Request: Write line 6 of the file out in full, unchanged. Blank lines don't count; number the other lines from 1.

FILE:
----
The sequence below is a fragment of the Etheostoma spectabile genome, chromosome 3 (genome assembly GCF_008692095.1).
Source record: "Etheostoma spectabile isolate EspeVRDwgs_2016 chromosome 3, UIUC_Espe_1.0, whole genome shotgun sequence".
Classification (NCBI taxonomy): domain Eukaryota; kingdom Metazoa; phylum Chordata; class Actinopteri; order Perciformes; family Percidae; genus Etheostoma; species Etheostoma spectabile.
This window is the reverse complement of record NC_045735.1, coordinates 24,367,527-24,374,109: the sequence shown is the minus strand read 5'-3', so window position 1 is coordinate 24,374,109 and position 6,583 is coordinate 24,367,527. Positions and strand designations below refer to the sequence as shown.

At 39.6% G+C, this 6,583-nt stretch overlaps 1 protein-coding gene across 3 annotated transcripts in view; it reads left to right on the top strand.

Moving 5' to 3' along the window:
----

Moving 5' to 3' along the window: